Build your cannabis library to help relearn cannabis history outside of a white supremacist lens, with titles like A Narco History: How the United States and Mexico Jointly Created the “Mexican Drug War” by Carmen Boullosa and Mike Wallace, When They Call You a Terrorist: A Black Lives Matter Memoir by Patrisse Khan-Cullors and asha bandele, and Home Grown: Marijuana and the Origins of Mexico’s War on Drugs by Isaac Campos.

Advocate For Inclusive Cannabis Licensing Policies

State licensing policies and regulations create a barrier for employers. Chicago-based attorney Adam Scavone explains that in states with competitive licensing — such as in Ohio, who has issued only a dozen cultivation licenses to grow medical marijuana — employers are reluctant to hire people with criminal records because there are already so many state restrictions on cannabis businesses.

In many ways, state and local governments are gatekeepers when it comes to cannabis. For example, Scavone claims that those with criminal histories are often excluded from licensing policies. Massachusetts medical marijuana dispensary Patriot Care intentionally bans those with past cannabis convictions from working for the company.

Like many that have the power to restrict the industry, states also have the power to help social inequalities that exist within the industry. In May, 2017, Oakland, California introduced a new program — the first of its kind — known as the equity permit program, which prioritizes distributing half of all cannabis licenses to minorities who have been historically targeted by the drug war.

Hire Folks Who Have Been Incarcerated Due To Cannabis Convictions

While there are policies that restrict hiring certain applicants with criminal backgrounds, employers can still make a genuine effort to do what they can to meet diversity requirements. Thus far, cannabis businesses have overall struggled to do this.

If you live in a state with a more inclusive drug policy, such as California, Scavone says there are two major external liabilities to consider.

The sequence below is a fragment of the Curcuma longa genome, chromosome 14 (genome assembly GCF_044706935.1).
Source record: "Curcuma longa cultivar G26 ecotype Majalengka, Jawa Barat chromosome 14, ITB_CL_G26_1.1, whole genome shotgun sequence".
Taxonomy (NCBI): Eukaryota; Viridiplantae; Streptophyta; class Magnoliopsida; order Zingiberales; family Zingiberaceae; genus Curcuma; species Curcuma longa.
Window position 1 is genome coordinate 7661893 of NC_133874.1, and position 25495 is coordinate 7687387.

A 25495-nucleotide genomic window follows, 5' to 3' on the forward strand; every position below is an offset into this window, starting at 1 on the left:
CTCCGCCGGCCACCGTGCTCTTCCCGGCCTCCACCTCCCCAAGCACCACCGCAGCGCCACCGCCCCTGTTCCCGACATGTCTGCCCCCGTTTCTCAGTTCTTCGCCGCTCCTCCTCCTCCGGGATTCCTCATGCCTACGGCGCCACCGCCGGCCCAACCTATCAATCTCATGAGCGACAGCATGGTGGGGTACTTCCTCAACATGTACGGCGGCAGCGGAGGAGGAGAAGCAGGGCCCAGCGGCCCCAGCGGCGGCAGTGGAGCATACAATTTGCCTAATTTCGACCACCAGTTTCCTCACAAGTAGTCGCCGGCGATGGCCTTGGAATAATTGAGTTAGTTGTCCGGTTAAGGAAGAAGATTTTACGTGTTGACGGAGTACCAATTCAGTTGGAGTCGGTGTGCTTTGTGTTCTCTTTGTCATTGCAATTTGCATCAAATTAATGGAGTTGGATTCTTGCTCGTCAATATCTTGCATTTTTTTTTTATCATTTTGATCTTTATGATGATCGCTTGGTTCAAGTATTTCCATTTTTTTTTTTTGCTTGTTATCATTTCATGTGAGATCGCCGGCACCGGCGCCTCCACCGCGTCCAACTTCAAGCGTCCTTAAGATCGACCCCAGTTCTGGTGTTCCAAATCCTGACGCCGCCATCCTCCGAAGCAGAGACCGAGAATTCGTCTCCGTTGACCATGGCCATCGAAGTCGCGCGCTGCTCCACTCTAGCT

The first concern involves hiring applicants who could later cause you to be responsible for negligent hiring. For instance, if an employer knows about any non-drug-related charges a job candidate was charged with, such as homicide, then those charges can present as a workplace hazard.

The second concern involves the liability of a candidate who could sue you for discriminatory hiring practices. In other words, if you discriminate against formerly incarcerated applicants, Scavone warns that you can be sued. Although formerly incarcerated people are not protected by traditional discrimination policies — which can protect you against being discriminated against by gender and face, for instance — a skilled employment lawyer, Scavone explains, can find a loophole.

To guide you through this complicated legal process, discuss inclusive hiring practices — like auto-dealer AutoNation’s decision to no longer refusing to hire candidates who test positive for cannabis, according to Bloomberg —with your attorney.

Foster A Cannabis Community

If one stereotype about stoners is true, it’s that we’re a friendly lot — as long as you’re not a cop, of course. Especially in places still in prohibition, cannabis is one way we can connect and bond with each other. As the industry becomes more like big business, we need to continue fostering an inviting, welcoming community.

“We’re definitely an industry who doesn’t want to lose our culture as we become corporatized,” Bodhi High’s Hill tells Big Buds Magazine. “We still want to be the culture [that] gives their best friend a five nug when they’re short on cash.”

Likewise, our industry already has a strong community, and we offer the same opportunities to formerly incarcerated people as we do to everyone else.

We are just at the beginning of the end of prohibition. Let’s tackle the inequalities in our industry proactively to help other states who don’t yet have recreational policies incorporate more inclusive legislation.

Scavone agrees, “There is still a lot of work to be done.”